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I make a very simple BBQ sauce for chicken that's composed of butter, vinegar, and an assortment of dried spices (lots of paprika, some cayenne, salt, etc). My problem is that the spices won't remain in suspension; they drop to the bottom very quickly. I have to stir a lot before each application, and even if I do the last bit in the pan is much more concentrated than the first.

I'd like to be able to make larger batches and refrigerate it for future use, but that's out of the question since it would harden with all the spices at the bottom.

How can I get the spices to remain in suspension without affecting the taste?

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The easiest solution would be to add a thickening agent to your sauce. Which agent will depend on how much you are willing to have the texture of the sauce change in order to achieve a good suspension. One of the easiest methods, if you are also willing to alter the flavor profile in the direction of South Carolina or Germany, would be to add mustard. Natural emulsifiers in the mustard will help keep the butter from separating and also provide a bit of thickness to keep the spices in suspension. If you don't want to change the flavor profile, many recipes intended for the home kitchen suggest thickening the sauce with cornstarch. Most commercial sauces will use a combination of modified food starch (which isn't readily available to the home cook) and xanthan gum (which is becoming increasingly available at most mega-marts), the usage of which has been discussed on this site previously [here and here].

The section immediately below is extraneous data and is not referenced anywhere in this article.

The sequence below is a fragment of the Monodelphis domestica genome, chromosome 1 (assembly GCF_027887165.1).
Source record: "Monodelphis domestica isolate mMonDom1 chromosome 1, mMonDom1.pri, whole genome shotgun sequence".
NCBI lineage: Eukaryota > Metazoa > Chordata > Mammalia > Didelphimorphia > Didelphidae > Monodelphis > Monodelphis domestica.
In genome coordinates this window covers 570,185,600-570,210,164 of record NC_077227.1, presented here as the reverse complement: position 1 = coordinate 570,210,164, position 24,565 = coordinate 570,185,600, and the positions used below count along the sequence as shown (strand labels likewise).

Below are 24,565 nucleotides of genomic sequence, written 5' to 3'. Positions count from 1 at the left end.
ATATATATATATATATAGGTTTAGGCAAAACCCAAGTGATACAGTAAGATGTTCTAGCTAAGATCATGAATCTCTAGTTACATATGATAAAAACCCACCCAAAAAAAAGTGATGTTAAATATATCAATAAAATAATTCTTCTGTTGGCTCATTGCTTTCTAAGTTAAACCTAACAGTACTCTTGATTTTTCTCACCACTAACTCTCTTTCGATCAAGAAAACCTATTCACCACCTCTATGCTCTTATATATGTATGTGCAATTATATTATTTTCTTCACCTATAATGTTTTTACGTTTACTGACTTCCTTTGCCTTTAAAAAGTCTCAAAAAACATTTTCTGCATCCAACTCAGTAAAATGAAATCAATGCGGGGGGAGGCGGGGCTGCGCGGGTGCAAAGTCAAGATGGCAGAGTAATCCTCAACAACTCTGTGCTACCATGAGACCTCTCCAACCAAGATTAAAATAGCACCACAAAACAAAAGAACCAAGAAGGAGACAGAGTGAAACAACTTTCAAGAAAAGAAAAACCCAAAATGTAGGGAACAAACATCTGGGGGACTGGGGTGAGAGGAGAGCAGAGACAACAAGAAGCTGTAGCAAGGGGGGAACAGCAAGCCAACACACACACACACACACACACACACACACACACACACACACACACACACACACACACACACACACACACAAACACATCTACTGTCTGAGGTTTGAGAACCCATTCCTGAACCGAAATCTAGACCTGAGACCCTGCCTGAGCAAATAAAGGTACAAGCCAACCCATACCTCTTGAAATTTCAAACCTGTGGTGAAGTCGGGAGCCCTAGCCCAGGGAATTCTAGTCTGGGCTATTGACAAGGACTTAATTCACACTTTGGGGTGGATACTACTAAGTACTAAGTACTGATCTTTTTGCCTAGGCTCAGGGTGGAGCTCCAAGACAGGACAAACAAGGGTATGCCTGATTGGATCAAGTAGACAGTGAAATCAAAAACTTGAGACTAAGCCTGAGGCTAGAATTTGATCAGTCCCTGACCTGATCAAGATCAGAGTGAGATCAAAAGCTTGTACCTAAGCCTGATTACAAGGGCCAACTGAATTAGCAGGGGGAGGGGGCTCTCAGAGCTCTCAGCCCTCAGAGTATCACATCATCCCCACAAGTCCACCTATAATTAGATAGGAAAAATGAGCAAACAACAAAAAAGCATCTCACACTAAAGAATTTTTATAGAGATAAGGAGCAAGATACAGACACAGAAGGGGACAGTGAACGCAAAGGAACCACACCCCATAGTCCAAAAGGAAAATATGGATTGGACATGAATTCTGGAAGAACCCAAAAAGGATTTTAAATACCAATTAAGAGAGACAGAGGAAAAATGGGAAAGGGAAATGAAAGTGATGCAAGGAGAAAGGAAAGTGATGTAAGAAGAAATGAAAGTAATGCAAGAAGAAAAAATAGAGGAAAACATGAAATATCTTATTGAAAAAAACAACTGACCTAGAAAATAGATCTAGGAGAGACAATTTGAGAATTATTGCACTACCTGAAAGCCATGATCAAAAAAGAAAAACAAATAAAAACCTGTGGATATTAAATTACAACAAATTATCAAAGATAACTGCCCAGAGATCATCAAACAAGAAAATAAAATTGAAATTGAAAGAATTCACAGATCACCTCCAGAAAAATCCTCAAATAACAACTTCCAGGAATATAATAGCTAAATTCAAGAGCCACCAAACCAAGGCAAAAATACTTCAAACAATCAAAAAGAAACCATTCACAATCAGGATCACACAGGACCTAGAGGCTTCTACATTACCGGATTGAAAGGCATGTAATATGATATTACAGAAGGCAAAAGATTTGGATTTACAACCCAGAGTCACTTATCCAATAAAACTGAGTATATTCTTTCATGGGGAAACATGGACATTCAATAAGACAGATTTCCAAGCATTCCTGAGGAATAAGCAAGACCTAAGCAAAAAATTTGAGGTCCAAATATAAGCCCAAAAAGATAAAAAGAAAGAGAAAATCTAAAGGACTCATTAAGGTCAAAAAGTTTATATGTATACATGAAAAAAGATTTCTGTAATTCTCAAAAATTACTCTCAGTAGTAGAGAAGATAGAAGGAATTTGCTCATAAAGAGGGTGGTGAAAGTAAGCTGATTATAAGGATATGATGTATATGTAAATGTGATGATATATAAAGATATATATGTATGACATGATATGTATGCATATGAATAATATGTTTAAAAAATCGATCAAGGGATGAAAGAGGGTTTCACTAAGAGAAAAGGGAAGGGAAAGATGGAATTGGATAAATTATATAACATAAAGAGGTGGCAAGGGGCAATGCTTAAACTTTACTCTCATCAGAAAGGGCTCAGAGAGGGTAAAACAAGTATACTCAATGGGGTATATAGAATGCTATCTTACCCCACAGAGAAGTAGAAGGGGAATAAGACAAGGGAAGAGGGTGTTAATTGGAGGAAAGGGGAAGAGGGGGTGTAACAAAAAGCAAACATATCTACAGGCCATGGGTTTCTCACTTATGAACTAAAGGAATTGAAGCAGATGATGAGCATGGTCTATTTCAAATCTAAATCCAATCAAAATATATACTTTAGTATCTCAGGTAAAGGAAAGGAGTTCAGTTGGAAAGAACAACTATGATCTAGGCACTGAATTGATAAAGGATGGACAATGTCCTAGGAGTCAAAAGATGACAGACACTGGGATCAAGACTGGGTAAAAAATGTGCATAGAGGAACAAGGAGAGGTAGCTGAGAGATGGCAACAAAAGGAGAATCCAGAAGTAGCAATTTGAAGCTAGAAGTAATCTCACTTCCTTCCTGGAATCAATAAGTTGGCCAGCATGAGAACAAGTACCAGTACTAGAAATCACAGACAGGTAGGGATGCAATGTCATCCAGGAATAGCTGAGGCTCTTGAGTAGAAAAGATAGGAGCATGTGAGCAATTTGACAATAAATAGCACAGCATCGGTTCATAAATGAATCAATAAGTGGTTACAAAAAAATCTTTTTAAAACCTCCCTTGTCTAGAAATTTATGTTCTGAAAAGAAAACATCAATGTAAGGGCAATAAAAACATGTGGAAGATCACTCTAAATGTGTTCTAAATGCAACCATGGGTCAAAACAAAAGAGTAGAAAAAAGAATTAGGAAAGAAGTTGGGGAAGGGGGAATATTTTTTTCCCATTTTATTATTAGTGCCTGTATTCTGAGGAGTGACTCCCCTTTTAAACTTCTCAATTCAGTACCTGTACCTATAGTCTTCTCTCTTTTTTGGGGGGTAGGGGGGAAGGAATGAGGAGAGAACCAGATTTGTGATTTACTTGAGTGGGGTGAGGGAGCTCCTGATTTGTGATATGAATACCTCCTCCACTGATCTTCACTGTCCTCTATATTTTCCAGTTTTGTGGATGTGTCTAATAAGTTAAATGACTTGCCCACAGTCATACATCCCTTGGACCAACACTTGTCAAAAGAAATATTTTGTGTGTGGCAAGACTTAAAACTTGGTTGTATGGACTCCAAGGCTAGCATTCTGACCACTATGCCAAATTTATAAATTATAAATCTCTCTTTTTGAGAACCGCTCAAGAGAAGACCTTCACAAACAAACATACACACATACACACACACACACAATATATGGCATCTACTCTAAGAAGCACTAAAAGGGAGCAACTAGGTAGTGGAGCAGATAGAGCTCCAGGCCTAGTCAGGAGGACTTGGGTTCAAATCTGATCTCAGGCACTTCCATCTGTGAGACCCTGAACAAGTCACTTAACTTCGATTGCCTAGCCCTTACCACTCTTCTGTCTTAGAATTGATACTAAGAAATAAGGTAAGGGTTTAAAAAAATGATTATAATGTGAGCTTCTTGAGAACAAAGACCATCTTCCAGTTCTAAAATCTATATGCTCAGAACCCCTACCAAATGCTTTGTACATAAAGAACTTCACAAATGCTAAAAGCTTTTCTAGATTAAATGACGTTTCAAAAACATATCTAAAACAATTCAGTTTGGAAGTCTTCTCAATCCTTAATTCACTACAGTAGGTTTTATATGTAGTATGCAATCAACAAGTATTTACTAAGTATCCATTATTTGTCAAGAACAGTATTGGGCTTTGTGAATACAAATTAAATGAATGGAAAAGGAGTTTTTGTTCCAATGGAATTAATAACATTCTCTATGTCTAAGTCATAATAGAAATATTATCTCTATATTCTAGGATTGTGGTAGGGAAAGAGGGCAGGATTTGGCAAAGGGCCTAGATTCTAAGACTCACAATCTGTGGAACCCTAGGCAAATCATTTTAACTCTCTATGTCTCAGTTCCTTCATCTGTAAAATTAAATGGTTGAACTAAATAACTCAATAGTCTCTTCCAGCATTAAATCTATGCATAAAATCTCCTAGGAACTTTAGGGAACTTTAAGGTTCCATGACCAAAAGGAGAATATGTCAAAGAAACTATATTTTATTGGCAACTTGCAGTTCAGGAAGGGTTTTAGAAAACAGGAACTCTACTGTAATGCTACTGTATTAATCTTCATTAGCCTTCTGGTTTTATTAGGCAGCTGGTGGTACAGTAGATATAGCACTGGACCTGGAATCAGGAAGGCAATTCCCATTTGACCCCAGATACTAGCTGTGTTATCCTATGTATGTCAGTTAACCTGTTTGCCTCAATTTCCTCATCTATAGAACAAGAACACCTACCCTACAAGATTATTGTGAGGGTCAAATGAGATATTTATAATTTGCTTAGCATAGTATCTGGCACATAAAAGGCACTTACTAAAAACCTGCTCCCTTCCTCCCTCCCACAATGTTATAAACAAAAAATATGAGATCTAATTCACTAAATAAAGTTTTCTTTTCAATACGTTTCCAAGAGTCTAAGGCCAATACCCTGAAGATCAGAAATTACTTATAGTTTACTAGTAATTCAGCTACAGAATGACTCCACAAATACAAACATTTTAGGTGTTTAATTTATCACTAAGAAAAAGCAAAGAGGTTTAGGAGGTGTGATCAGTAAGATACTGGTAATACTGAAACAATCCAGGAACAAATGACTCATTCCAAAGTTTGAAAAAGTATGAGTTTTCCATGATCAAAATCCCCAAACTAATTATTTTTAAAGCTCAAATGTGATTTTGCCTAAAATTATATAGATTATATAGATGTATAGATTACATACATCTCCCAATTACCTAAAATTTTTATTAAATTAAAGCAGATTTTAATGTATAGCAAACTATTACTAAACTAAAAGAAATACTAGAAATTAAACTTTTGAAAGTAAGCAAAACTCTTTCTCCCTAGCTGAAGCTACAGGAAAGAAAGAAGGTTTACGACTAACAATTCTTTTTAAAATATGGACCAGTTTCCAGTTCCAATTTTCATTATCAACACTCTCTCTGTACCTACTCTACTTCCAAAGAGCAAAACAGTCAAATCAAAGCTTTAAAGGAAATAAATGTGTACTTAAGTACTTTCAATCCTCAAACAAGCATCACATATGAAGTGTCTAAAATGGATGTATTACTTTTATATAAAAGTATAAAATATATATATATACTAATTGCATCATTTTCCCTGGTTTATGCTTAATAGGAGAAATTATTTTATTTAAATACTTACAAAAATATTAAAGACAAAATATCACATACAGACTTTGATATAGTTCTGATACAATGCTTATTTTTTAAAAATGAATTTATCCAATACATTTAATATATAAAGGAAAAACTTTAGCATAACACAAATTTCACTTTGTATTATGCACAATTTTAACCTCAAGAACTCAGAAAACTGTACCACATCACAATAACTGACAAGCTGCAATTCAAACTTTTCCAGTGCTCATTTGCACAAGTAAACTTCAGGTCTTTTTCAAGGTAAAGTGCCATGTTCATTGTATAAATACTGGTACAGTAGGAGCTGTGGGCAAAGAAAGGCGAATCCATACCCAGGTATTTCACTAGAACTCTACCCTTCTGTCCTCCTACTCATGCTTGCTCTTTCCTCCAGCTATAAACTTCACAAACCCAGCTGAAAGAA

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Thanks for the answer. I'll try the cornstarch since mustard would definitely alter the taste undesirably. –  Carey Gregory Oct 10 '11 at 22:20

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